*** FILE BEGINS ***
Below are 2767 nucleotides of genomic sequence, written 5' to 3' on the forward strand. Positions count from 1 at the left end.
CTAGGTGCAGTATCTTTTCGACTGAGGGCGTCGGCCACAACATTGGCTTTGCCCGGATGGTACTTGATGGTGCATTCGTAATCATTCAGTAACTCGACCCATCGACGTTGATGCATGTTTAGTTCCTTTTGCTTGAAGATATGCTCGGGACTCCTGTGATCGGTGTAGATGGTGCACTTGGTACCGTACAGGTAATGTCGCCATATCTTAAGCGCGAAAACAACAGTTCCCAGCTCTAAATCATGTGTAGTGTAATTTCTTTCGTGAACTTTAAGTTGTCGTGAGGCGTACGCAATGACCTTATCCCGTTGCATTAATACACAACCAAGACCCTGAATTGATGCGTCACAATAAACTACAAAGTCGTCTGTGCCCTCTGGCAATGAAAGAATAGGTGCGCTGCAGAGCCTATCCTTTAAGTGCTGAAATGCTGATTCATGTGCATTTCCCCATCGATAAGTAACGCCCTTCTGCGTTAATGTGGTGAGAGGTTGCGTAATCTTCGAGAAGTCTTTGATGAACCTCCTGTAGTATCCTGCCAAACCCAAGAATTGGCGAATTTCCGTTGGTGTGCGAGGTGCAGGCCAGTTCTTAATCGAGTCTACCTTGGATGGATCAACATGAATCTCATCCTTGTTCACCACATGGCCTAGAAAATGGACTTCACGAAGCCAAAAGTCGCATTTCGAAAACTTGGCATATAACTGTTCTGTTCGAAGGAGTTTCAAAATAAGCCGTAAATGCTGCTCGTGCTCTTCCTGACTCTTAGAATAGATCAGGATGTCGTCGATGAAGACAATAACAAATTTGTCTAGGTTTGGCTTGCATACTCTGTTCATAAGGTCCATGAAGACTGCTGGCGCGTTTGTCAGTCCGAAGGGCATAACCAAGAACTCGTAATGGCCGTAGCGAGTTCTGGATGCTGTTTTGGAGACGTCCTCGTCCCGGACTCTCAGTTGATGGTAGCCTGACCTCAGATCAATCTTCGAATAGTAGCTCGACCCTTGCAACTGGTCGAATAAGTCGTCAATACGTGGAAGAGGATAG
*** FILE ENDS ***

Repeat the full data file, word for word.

Below are 2767 nucleotides of genomic sequence, written 5' to 3' on the forward strand. Positions count from 1 at the left end.
CTAGGTGCAGTATCTTTTCGACTGAGGGCGTCGGCCACAACATTGGCTTTGCCCGGATGGTACTTGATGGTGCATTCGTAATCATTCAGTAACTCGACCCATCGACGTTGATGCATGTTTAGTTCCTTTTGCTTGAAGATATGCTCGGGACTCCTGTGATCGGTGTAGATGGTGCACTTGGTACCGTACAGGTAATGTCGCCATATCTTAAGCGCGAAAACAACAGTTCCCAGCTCTAAATCATGTGTAGTGTAATTTCTTTCGTGAACTTTAAGTTGTCGTGAGGCGTACGCAATGACCTTATCCCGTTGCATTAATACACAACCAAGACCCTGAATTGATGCGTCACAATAAACTACAAAGTCGTCTGTGCCCTCTGGCAATGAAAGAATAGGTGCGCTGCAGAGCCTATCCTTTAAGTGCTGAAATGCTGATTCATGTGCATTTCCCCATCGATAAGTAACGCCCTTCTGCGTTAATGTGGTGAGAGGTTGCGTAATCTTCGAGAAGTCTTTGATGAACCTCCTGTAGTATCCTGCCAAACCCAAGAATTGGCGAATTTCCGTTGGTGTGCGAGGTGCAGGCCAGTTCTTAATCGAGTCTACCTTGGATGGATCAACATGAATCTCATCCTTGTTCACCACATGGCCTAGAAAATGGACTTCACGAAGCCAAAAGTCGCATTTCGAAAACTTGGCATATAACTGTTCTGTTCGAAGGAGTTTCAAAATAAGCCGTAAATGCTGCTCGTGCTCTTCCTGACTCTTAGAATAGATCAGGATGTCGTCGATGAAGACAATAACAAATTTGTCTAGGTTTGGCTTGCATACTCTGTTCATAAGGTCCATGAAGACTGCTGGCGCGTTTGTCAGTCCGAAGGGCATAACCAAGAACTCGTAATGGCCGTAGCGAGTTCTGGATGCTGTTTTGGAGACGTCCTCGTCCCGGACTCTCAGTTGATGGTAGCCTGACCTCAGATCAATCTTCGAATAGTAGCTCGACCCTTGCAACTGGTCGAATAAGTCGTCAATACGTGGAAGAGGATAG